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Japan philosophy is characterized by two main religions, which provide people with a chance to evaluate their places in this world, to accept this life with its all challenges and demands, and to comprehend what can make this world better and safer. These two great religions are Buddhism and Shinto. More than 90 million Japanese are considered to be Buddhists or, to be more exact, Zen Buddhists.
The impact of Zen Buddhism became considerable for each sphere of life: poetry, painting, tea ceremonies, and even architecture. Japanese temples are regarded as the places of worship, where the supporters of Zen Buddhism spend much time and distribute their teachings. Zen temples in Kyoto may serve as one of the most significant religious and educational centers, where everyone may get a chance to plunge into the peculiarities of these traditions.
Though many temples have been destroyed during the wars, some of them have been rebuilt in order to prove how devoted and pure Buddhists and their intentions could be. Each Zen temple is not only a simple building, where Zen Buddhism is taught and explained; it is the place, where the essence of Buddhism is depicted by means of each stone, detail, and color; it is the center, where those, who seek for support and understanding, can find necessary help and get a chance to learn themselves better.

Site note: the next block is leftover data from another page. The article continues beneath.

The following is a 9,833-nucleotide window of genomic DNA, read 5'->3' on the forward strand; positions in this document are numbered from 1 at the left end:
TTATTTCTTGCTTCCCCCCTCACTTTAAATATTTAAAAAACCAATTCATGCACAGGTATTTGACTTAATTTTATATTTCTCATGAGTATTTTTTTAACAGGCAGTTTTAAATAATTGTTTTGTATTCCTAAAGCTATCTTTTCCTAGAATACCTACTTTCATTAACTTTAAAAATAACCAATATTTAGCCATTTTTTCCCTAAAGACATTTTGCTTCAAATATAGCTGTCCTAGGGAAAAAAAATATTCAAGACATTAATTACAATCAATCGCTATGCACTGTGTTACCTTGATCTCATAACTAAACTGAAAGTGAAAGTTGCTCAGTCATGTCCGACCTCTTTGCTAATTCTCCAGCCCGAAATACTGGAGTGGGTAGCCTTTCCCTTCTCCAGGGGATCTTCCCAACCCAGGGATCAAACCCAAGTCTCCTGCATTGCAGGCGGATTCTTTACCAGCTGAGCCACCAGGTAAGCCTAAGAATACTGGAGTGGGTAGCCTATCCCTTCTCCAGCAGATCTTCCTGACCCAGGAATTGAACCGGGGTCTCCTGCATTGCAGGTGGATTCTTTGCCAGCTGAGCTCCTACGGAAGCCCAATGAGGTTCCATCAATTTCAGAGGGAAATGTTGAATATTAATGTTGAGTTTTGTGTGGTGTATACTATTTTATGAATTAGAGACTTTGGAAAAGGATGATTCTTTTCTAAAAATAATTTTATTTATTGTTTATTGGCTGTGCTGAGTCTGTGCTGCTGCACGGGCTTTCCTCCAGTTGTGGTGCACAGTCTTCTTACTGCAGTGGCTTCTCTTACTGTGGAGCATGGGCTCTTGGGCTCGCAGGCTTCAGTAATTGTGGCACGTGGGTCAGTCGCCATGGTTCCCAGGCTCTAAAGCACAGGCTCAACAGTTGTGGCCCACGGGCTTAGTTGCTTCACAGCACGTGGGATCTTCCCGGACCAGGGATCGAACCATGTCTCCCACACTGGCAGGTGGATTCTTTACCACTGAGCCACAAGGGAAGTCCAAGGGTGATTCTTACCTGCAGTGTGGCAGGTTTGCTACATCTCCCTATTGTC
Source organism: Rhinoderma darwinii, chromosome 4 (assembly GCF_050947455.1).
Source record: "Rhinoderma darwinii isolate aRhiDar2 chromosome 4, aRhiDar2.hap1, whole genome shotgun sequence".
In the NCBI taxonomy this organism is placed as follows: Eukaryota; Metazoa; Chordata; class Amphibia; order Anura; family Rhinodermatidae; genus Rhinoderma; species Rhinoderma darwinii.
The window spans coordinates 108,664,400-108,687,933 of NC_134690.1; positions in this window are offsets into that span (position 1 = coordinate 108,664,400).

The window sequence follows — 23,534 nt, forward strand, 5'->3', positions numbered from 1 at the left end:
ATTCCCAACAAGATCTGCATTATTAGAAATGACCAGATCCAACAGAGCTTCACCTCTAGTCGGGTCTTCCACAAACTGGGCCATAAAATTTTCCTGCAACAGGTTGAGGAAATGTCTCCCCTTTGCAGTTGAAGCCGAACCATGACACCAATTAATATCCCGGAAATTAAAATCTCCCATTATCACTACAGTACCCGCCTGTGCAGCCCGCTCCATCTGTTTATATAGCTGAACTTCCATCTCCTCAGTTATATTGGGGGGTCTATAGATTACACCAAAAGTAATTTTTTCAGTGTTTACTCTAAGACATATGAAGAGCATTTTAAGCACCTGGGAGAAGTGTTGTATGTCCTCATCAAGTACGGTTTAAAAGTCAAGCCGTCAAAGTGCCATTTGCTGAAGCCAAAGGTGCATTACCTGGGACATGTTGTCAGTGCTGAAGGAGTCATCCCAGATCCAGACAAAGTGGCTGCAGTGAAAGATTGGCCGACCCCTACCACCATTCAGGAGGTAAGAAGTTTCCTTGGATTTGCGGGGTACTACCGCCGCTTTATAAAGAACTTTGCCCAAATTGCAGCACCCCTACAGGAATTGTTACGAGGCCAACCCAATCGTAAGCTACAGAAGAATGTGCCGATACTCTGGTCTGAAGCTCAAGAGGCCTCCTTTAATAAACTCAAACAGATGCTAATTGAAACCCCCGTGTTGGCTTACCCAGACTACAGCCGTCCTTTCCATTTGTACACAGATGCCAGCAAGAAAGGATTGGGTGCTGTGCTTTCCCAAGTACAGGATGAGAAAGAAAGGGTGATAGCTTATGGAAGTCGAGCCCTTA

The essence of Zen Buddhism and its significance for Japanese people. Zen Buddhism was originated in India at the end of the 5th century B.C.E; but it came to Japan from China.
The essence of this religion is “seeing into one’s own nature” (Dumoulin, Heisig, and Knitter 2005, 380); this concept plays a very important role for those, who want to grasp the essence of this life, this is why each detail has its special meaning. Japanese people are regarded as one of the most religious people who pay much attention to such concepts like worship and faith.
Buddha and his experience. The teachings and experience of Siddhartha Gautama also known as the Buddha (Deal 2007, 202) became the grounds for Zen Buddhism. This wealthy Indian prince was considerably troubled because of human suffering that he was able to observe at the age of 29.
He made a decision to forget about his prosperity and richness and devote the rest of his life to seeking for understanding. After 6 years past, he achieved the desirable purpose and became free from suffering. His example was successful for other people, who decided to follow this way and promote Zen Buddhism.
Zen Buddhists proclaimed that “all existence is suffering. Suffering is caused by desire. Cessation of desire results in cessation of suffering, the Eightfold Path lead to liberation” (Deal, 2007, 202). This religion emphasizes that people are able to achieve enlightenment by means of meditation in order to deprive themselves of suffering and pain.